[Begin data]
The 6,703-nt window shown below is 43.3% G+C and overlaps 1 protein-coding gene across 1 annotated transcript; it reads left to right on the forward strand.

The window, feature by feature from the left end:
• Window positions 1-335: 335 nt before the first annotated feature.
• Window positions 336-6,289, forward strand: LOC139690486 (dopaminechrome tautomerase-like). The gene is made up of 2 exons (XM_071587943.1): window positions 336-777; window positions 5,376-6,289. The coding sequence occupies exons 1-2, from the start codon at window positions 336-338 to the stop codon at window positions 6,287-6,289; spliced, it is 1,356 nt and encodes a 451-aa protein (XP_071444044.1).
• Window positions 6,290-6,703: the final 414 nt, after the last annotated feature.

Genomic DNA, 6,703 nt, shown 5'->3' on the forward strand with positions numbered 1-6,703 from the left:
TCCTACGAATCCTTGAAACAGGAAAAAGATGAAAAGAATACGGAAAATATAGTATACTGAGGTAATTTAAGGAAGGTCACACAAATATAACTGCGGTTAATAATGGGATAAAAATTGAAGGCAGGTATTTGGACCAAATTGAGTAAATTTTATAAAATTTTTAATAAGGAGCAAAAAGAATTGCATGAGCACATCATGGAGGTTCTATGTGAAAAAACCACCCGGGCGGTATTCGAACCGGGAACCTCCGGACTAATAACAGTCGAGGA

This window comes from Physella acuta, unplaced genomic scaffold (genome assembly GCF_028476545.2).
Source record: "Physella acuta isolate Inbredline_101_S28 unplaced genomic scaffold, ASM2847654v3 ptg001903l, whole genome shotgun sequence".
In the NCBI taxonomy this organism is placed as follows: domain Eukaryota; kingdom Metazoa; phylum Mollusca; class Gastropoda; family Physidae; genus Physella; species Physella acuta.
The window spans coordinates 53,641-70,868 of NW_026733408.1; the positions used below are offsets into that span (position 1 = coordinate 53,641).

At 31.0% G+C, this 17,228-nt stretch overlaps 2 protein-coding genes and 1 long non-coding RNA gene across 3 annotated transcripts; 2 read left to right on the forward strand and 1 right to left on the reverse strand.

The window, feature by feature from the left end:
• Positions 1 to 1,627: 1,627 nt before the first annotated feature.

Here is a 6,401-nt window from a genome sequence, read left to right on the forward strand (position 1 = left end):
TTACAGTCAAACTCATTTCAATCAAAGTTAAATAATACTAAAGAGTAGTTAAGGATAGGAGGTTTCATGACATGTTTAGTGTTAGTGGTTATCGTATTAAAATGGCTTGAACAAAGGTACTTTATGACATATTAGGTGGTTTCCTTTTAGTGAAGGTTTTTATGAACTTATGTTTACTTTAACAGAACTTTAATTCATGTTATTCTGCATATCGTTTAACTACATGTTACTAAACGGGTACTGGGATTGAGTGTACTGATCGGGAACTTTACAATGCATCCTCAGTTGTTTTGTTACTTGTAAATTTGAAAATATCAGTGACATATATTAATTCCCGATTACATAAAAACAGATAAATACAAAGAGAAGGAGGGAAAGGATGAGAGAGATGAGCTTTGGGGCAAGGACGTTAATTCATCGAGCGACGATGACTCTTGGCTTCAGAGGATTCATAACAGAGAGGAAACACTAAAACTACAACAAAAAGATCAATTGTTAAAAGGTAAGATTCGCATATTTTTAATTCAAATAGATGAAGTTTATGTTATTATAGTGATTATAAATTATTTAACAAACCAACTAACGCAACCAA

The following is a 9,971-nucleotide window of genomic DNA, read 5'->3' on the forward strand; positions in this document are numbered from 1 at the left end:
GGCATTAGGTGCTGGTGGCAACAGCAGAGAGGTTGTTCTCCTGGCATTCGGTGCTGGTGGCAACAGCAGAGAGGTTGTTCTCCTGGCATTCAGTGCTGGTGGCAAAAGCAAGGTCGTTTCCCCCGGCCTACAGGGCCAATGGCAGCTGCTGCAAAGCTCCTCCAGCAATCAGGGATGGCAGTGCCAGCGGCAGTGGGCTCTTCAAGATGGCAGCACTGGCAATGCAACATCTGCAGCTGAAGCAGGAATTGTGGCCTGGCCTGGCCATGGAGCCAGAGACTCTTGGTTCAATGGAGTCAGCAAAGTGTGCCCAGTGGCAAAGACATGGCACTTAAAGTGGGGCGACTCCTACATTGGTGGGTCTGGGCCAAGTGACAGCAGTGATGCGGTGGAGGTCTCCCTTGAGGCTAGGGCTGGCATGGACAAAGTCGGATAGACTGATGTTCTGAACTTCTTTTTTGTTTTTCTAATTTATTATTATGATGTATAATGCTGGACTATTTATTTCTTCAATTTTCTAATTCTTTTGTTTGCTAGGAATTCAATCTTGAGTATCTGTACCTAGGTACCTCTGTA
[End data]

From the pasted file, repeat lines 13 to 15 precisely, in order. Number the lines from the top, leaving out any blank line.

The window, feature by feature from the left end:
• Positions 1 to 1,627: 1,627 nt before the first annotated feature.

Here is a 6,401-nt window from a genome sequence, read left to right on the forward strand (position 1 = left end):